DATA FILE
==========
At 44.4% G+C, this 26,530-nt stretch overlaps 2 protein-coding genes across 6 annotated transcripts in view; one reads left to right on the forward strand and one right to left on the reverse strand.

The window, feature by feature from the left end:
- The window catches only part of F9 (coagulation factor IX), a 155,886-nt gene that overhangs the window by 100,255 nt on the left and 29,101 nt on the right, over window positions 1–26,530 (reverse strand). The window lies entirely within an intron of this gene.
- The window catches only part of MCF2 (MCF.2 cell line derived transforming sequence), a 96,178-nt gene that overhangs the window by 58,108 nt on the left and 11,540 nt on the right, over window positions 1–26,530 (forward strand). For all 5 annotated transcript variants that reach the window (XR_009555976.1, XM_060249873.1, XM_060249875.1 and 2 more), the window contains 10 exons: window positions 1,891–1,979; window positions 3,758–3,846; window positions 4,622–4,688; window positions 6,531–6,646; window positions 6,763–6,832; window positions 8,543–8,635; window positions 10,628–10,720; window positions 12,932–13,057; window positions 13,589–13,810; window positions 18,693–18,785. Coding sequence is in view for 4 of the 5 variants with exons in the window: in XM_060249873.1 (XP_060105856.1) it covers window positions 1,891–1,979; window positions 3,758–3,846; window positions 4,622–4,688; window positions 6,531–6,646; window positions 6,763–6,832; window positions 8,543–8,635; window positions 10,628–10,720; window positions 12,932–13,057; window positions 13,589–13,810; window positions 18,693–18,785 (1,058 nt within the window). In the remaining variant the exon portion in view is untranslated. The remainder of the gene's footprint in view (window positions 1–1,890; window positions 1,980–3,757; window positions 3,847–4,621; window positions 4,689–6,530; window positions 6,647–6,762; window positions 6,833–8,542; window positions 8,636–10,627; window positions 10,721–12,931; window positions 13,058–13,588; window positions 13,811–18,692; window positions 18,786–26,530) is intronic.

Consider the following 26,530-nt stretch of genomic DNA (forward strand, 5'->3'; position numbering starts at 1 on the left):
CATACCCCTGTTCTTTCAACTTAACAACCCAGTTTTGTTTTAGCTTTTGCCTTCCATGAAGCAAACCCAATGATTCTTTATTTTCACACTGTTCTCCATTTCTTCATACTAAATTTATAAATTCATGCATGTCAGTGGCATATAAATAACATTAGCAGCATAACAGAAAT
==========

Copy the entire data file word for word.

At 44.4% G+C, this 26,530-nt stretch overlaps 2 protein-coding genes across 6 annotated transcripts in view; one reads left to right on the forward strand and one right to left on the reverse strand.

The window, feature by feature from the left end:
- The window catches only part of F9 (coagulation factor IX), a 155,886-nt gene that overhangs the window by 100,255 nt on the left and 29,101 nt on the right, over window positions 1–26,530 (reverse strand). The window lies entirely within an intron of this gene.
- The window catches only part of MCF2 (MCF.2 cell line derived transforming sequence), a 96,178-nt gene that overhangs the window by 58,108 nt on the left and 11,540 nt on the right, over window positions 1–26,530 (forward strand). For all 5 annotated transcript variants that reach the window (XR_009555976.1, XM_060249873.1, XM_060249875.1 and 2 more), the window contains 10 exons: window positions 1,891–1,979; window positions 3,758–3,846; window positions 4,622–4,688; window positions 6,531–6,646; window positions 6,763–6,832; window positions 8,543–8,635; window positions 10,628–10,720; window positions 12,932–13,057; window positions 13,589–13,810; window positions 18,693–18,785. Coding sequence is in view for 4 of the 5 variants with exons in the window: in XM_060249873.1 (XP_060105856.1) it covers window positions 1,891–1,979; window positions 3,758–3,846; window positions 4,622–4,688; window positions 6,531–6,646; window positions 6,763–6,832; window positions 8,543–8,635; window positions 10,628–10,720; window positions 12,932–13,057; window positions 13,589–13,810; window positions 18,693–18,785 (1,058 nt within the window). In the remaining variant the exon portion in view is untranslated. The remainder of the gene's footprint in view (window positions 1–1,890; window positions 1,980–3,757; window positions 3,847–4,621; window positions 4,689–6,530; window positions 6,647–6,762; window positions 6,833–8,542; window positions 8,636–10,627; window positions 10,721–12,931; window positions 13,058–13,588; window positions 13,811–18,692; window positions 18,786–26,530) is intronic.

Consider the following 26,530-nt stretch of genomic DNA (forward strand, 5'->3'; position numbering starts at 1 on the left):
CATACCCCTGTTCTTTCAACTTAACAACCCAGTTTTGTTTTAGCTTTTGCCTTCCATGAAGCAAACCCAATGATTCTTTATTTTCACACTGTTCTCCATTTCTTCATACTAAATTTATAAATTCATGCATGTCAGTGGCATATAAATAACATTAGCAGCATAACAGAAAT